CARSON, Calif. - Joe Paterno agreed to a three-year contract extension last week before celebrating his 82d birthday Sunday, but the Penn State coach downplayed the significance of the deal yesterday in his first public comments.
"To be frank, I got tired of people asking me how long I'm going to coach," Paterno said. "I said, 'Pick three years, all right, and we'll go from there.' "
The agreement left plenty of wiggle room. An athletic department statement said "the parties might reevaluate their circumstances and alter the arrangement by either shortening or extending its length as necessary."
Paterno and the university resist being cornered. Before the team's practice at the Home Depot Center, as reporters asked him about his longtime support for a playoff system, Paterno cited the Bowl Championship Series contract and said, "By the time we get to it, I won't be in it."
That deal runs through the 2013 season. Asked whether he was saying he will have retired by then, Paterno hesitated.
"Is that when the contract's up?" he asked, drawing laughter. "Let's see . . . I'm not making any commitments."
His health is a crucial issue, and Paterno was not ready to say whether he would be able to return to the sideline for the Jan. 1 Rose Bowl game against Southern Cal after spending much of the season coaching from the press box and undergoing hip-replacement surgery last month.
"We'll see," he said. "I had jet lag the first day. I did better yesterday. I'm trying."
Recruiting was cited as a main reason for the announcement of a contract extension.
"I just felt I owed it to some of the kids we were recruiting, and so forth," he said.
Asked how he felt about the issue's being resolved, Paterno said it "really wasn't resolved."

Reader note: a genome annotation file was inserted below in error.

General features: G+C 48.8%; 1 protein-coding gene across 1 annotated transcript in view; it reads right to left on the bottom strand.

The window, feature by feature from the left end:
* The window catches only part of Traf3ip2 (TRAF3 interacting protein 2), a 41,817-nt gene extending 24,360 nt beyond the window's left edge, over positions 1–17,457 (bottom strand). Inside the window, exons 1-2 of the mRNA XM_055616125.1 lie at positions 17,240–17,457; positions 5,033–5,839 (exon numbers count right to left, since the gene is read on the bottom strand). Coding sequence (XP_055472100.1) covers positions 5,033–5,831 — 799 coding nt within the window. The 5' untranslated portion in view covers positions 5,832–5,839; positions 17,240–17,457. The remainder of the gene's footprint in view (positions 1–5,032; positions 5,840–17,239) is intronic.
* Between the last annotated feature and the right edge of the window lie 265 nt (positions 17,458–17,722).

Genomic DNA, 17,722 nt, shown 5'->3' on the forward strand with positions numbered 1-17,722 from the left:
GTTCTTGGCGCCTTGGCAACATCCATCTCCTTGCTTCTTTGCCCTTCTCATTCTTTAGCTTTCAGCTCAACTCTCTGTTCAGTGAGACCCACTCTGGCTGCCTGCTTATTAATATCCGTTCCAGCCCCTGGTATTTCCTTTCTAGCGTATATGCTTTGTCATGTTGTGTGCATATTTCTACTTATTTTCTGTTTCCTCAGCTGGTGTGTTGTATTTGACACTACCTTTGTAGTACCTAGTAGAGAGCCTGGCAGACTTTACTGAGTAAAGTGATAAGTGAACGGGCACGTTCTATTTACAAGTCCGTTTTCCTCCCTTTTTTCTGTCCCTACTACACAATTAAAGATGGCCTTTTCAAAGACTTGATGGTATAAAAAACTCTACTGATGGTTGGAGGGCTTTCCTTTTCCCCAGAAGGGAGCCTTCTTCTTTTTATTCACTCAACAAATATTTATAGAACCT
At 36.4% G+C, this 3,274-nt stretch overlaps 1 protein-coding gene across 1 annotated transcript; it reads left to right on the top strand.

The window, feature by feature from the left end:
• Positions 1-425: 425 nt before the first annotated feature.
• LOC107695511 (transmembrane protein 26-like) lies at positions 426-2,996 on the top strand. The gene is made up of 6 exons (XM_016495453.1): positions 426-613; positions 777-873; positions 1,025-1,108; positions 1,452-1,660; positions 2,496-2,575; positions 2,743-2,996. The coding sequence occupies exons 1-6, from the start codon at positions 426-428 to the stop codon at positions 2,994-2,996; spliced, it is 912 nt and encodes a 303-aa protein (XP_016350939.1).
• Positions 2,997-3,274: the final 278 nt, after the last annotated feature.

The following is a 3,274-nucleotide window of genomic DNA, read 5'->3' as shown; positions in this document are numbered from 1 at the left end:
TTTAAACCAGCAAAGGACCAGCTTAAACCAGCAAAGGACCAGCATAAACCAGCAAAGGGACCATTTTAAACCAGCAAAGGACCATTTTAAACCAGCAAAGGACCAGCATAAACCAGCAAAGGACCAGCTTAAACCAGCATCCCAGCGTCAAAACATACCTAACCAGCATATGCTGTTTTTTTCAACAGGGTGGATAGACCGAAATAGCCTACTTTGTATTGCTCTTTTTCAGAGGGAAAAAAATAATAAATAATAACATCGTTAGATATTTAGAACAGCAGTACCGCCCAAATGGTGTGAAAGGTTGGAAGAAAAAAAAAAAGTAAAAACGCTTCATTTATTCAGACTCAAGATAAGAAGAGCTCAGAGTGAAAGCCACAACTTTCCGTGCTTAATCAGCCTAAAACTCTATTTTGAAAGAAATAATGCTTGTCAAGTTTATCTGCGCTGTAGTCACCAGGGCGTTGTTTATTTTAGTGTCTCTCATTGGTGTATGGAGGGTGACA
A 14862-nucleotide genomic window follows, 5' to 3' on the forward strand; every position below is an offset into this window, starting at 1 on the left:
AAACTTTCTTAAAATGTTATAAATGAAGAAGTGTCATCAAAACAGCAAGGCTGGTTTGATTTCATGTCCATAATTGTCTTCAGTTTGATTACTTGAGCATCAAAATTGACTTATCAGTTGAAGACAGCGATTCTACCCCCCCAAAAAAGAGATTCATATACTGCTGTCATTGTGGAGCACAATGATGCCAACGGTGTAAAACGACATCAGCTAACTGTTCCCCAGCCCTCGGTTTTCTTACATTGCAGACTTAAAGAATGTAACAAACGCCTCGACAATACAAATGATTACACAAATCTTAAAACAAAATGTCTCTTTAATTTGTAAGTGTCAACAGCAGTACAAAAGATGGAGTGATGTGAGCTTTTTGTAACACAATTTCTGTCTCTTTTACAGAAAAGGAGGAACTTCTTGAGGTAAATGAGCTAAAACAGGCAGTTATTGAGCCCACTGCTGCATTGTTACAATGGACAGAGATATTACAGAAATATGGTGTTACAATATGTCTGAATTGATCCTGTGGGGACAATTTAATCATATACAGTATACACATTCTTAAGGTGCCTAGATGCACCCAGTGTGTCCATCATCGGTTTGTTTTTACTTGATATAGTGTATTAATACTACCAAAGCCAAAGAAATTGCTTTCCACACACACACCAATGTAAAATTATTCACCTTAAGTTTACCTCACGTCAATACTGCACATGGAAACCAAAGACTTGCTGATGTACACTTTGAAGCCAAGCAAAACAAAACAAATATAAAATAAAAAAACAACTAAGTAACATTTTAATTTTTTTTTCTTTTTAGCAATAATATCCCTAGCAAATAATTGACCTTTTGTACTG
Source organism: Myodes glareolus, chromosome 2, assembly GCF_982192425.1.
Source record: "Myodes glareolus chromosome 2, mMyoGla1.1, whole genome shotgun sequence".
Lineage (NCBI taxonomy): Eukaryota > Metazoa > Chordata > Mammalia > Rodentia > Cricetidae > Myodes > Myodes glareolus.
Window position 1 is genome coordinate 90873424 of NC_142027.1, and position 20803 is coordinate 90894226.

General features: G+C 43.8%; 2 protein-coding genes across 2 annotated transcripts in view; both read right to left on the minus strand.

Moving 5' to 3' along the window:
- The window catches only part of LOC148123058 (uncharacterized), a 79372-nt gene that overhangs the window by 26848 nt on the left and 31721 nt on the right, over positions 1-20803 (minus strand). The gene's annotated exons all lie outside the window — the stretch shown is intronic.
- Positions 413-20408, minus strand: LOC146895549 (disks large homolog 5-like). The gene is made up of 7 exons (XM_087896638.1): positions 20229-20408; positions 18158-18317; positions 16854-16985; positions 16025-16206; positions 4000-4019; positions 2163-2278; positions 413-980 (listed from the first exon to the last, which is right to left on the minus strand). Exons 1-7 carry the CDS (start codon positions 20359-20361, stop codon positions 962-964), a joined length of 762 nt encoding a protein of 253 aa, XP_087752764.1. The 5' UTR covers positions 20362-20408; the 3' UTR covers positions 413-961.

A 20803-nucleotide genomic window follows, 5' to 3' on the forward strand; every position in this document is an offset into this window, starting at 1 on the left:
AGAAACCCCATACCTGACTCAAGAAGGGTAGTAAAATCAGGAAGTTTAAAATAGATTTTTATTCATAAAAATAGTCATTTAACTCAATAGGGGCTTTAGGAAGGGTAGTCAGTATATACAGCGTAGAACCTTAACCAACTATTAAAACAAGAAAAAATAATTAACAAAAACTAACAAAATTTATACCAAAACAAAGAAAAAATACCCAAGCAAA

"There was nothing to resolve," he said. "It wasn't, 'I want this, give me this. . . .' It was understood that I didn't need a contract.
"I didn't really feel it was necessary, even now, but I think our president [Graham Spanier], we talked a little bit about recruiting, the stability of the coaching staff, maybe a couple of things that would help them as far as their future was concerned. . . . It's really not a big deal."
Nor is Paterno interested in the sort of arrangement Texas announced last month, designating an eventual successor to Mack Brown, who is only 57.
"I don't particularly like it," Paterno said. "What do they call it now? Waiting coach? Coach-in-waiting. I don't know. I think too many things can happen from year to year. But they must have reasons. Every situation is different. You try not to pass judgment on the way other people do it. I would rather not do it that way.
"I just don't like to put a guy in a position where he feels like he's got to stay, and then who knows how long you're going to go? I really haven't given it much thought, but it just doesn't seem like something I would do."
The Penn State players mostly have relaxed since arriving independently from their homes Saturday and Sunday. They have been housed in a beachfront hotel in Santa Monica, exploring the area despite recent rains, and a university spokesman said many had discovered the famously quirky California scene at nearby Venice Beach.
They will move to a more businesslike Century City hotel after practice today and have Christmas Day off before preparations for USC resume in earnest.
Asked about the transfer of backup quarterback Pat Devlin, who is reportedly headed to Delaware, Paterno did not express concern about being without Daryll Clark's backup in the Rose Bowl. Paterno earlier made the decision that Devlin would not travel with the team because he planned to transfer.
"Really, the guy - Paul Cianciolo - I've said all along we had three quarterbacks," Paterno said of the player who will back up Clark next week. "Obviously, I'm disappointed Devlin left, but . . ."
The Nittany Lions will face a Trojans team that has an identical 11-1 record, a squad Paterno said "might be as good as anybody in the country."
The holiday, and what he described as a low-key birthday celebration, soon will be behind.